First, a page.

As every CSI fan will attest, there is no replacing William Petersen. Laurence Fishburne did an admirable job keeping the Las Vegas team intact for the last two years with his portrayal of Raymond Langston, but the CBS drama never recovered in the ratings once Gil Grissom rode into the sunset. As a result, the show finished the season with a 3.3 rating among adults 18-49 (each ratings point equals 1.3 million viewers). It was ranked No. 30.
Three weeks ago, before news broke that Fishburne will not be returning to CSI, CBS announced it was moving the 11-year-old series from Thursdays to a more protected slot on Wednesdays, where it will compete against the now-hobbled Law & Order: SVU (we miss you already, Chris Meloni!). But that hardly means the network has thrown in the towel on the mothership: Given that the fading CSI: New York could fall off the schedule after next year (it finished its seventh season with a 2.1 rating), followed by CSI: Miami (the nine-year-old drama is at a 2.9) in 2013, there’s a real chance that CSI could be counted on for another two, possibly three years — which is why there are plans to fill the void left by Fishburne.
But who should it be? Adding another high-profile (see: expensive) star may seem risky, especially if the actor doesn’t deliver. And George Eads, who fans love as Nick Stokes, seems primed and ready to be the lead gent on the show. But the drama still needs another household name to bring in new fans. Enough with the film stars, though! No offense to Fishburne, but a tried and true TV star is usually the best person to turn a franchise around.
So here, in my never-to-be-humble opinion, are some suggestions for possible replacements:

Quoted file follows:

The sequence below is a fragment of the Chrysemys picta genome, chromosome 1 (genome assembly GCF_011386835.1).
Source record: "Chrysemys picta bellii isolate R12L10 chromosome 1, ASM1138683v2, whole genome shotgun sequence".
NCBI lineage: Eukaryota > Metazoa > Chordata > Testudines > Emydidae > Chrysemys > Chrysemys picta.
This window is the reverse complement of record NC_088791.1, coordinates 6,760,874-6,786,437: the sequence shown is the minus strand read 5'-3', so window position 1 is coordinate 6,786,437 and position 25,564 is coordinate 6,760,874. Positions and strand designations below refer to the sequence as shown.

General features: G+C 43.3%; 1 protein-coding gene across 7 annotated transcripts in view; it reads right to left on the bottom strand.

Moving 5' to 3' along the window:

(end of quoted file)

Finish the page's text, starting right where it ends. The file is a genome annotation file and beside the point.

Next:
Jimmy Smits: The CBS brass seemed to love him in Cane, even though the drama tanked quickly. And just because his NBC drama Outlaw fizzled out after one season, doesn’t mean Smits is any less of a TV star. Downside: He’ll command something north of $100k per episode. But hey, bonafide TV stars don’t come cheap.
Chris Meloni: How delicious would it be if, after failing to carve out a new deal on SVU, Meloni jumped to the timeslot competitor to kick serious crime-fighting butt? Downside: He won’t come cheap, either, and he probably wants a break from primetime TV.
Michael Chiklis: One, he was born to play a cop. Two, he’s immensely popular. Three… do I seriously need to provide more reasons? Downside: He does his best work as a bad guy.
Ethan Hawke: He definitely seems a little more cerebral than the other men, and this guy is ready to make a serious run in primetime. (His Fox actioner Exit Strategy was passed over for fall.) Downside: I’m not sure he can take on the role of a team leader.
Terry O’Quinn: I may be crawling out on a limb here, but I’m fairly certain that everyone at EW, including Doc Jensen, would start watching CSI if John Locke worked inside the yellow tape. Downside: A procedural might not mesh with O’Quinn’s eccentric (and sometimes menacing) persona. But a girl can dream.
Who am I missing?